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Eye on the News

Brandon Fuller
A More Affordable New York
The city can ease sky-high housing costs by increasing supply.
6 October 2013

Why is housing in New York City so expensive? The answer is simple: there isn’t enough of it. Though demand remains strong, the city’s land-use policies make it unnecessarily difficult to build new units. Historically welcoming to newcomers, New York is in danger of becoming a boutique city, as low- and middle-income families find themselves increasingly priced out of the housing market. City government can’t regulate its way out of this problem. Expanding rent control and rent stabilization will only make already overpriced market-rate units more expensive. This, in turn, will cause further stratification and make New York even less attractive to newcomers. Fortunately, the next mayoral administration can take steps to alleviate the problem.

It should start by scaling-up two Bloomberg-era initiatives. First, it should move ahead with the New York City Housing Authority’s “infill” plan, in which private developers would lease underutilized land in Manhattan public-housing developments. The initiative would provide revenue for much-needed repairs to the city’s public-housing stock and ease demand for units in the city’s more affordable neighborhoods—thus relieving upward pressure on rents and keeping lower-income families from being priced out. Second, New York should relax its restrictions on minimum-unit size, not just in Kips Bay—where developers won a city-sponsored competition to build experimental housing exempt from those requirements—but across the city. Micro-units, already plentiful in Paris and Tokyo, would provide more options for the childless couples and singles that make up roughly half of New York’s households. Smaller units also give the non-rich a chance to live in the city’s most desirable locations. People don’t need to be told how much space to occupy; they can make the size-versus-location calculation for themselves.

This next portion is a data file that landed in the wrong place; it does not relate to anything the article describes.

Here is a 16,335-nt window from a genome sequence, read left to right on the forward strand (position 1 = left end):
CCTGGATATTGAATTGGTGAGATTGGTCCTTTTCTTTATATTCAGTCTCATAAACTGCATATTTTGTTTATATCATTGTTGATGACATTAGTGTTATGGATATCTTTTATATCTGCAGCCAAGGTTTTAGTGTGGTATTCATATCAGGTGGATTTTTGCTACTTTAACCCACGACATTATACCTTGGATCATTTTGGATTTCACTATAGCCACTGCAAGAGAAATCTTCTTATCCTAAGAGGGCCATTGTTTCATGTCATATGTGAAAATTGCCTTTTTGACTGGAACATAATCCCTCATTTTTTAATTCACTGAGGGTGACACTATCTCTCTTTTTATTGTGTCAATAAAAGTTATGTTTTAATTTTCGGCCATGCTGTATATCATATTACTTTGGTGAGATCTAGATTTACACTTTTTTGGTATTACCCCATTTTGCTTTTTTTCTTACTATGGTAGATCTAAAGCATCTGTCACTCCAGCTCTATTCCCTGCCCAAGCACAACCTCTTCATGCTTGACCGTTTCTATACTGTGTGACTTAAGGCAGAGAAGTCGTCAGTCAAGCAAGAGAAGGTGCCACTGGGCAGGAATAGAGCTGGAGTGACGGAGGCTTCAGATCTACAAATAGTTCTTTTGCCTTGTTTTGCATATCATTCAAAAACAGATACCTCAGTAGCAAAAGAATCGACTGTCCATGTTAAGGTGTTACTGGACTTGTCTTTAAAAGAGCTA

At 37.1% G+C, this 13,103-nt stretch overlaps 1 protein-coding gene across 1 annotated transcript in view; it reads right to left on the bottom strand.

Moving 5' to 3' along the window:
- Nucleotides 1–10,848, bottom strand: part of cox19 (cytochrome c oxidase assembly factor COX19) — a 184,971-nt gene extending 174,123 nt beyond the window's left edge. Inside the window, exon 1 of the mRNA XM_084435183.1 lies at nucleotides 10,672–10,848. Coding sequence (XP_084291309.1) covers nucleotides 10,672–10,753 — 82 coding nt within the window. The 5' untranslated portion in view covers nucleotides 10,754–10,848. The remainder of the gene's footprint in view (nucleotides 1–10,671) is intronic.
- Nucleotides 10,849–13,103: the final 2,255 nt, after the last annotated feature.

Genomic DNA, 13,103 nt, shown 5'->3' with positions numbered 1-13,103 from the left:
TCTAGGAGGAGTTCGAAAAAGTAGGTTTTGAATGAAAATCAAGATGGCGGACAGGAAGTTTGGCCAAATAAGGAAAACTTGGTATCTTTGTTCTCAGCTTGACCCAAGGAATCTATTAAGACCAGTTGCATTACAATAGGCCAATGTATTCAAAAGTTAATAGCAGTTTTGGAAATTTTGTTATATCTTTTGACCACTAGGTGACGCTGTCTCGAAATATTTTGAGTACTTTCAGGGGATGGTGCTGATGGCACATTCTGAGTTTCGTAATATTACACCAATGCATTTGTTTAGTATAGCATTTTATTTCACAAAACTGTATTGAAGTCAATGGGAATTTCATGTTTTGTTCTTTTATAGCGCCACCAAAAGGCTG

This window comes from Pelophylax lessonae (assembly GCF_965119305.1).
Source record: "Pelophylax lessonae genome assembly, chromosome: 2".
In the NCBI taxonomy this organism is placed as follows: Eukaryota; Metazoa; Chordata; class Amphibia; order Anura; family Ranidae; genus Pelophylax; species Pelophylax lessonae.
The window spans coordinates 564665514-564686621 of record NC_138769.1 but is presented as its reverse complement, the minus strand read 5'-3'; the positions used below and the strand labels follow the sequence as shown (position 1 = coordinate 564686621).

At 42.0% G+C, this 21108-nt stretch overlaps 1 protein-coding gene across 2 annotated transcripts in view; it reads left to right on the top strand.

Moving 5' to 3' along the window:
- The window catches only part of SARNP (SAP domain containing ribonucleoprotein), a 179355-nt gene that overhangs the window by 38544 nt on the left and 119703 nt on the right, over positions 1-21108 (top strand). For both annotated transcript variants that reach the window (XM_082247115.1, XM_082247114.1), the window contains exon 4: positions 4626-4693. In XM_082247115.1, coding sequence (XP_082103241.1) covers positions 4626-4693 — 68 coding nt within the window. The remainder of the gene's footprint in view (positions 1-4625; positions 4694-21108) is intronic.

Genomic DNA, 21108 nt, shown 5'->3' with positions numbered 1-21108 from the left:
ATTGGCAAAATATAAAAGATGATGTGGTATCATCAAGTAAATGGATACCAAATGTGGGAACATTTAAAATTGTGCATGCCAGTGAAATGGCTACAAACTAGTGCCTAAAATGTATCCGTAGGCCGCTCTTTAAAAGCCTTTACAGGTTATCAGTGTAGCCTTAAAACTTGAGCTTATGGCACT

Next, the city should legalize basement subdivisions and accessory dwelling units, small residential structures built on the same lot as an existing house. These options would help meet the demand for more affordable housing, particularly among elderly New Yorkers who want to stay put. The units are especially well suited to the outer boroughs, where one- and two-family residences are more common than in Manhattan.

To ease the way for more new housing, New York should also adopt law professors Roderick Hills and David Schleicher’s idea for a zoning budget. Here’s how it works: the mayor proposes a targeted plan for yearly growth in housing supply, and the city council gets an up-or-down vote. This would focus the council on the city’s overall housing needs, not the “not-in-my-backyard” demands that tend to follow specific proposals. Once the plan is approved, the city works with developers to meet housing-growth targets for the year. Until the target is met, down-zonings—reductions in permitted neighborhood densities—are prohibited. Once the city reaches the target, down-zonings can resume, but they must be offset by up-zonings elsewhere, thereby ensuring net increases in the housing supply.

New York can also make use of Schleicher’s idea for “tax increment local transfers,” or TILTs, which use tax revenue generated by new development to compensate neighbors, existing residents, or opponents of a project. If a community board approves a new project in its district, property owners get a tax rebate equal to some percentage of the project’s expected future contribution to the tax base. TILTs weaken community boards’ incentives to derail projects that would otherwise help to make housing more affordable citywide.

New York City’s lack of affordability is a local issue with national implications. As the work of economists Peter Ganong and Daniel Shoag suggests, fewer Americans have moved from relatively poor areas to relatively rich ones since the 1980s. Tighter land-use regulations have driven up housing prices and rents in New York and other cities, dissuading many from moving in while pushing others out. New York has always been an inclusive place, but if the city wants to get serious about affordability, it must increase supply.

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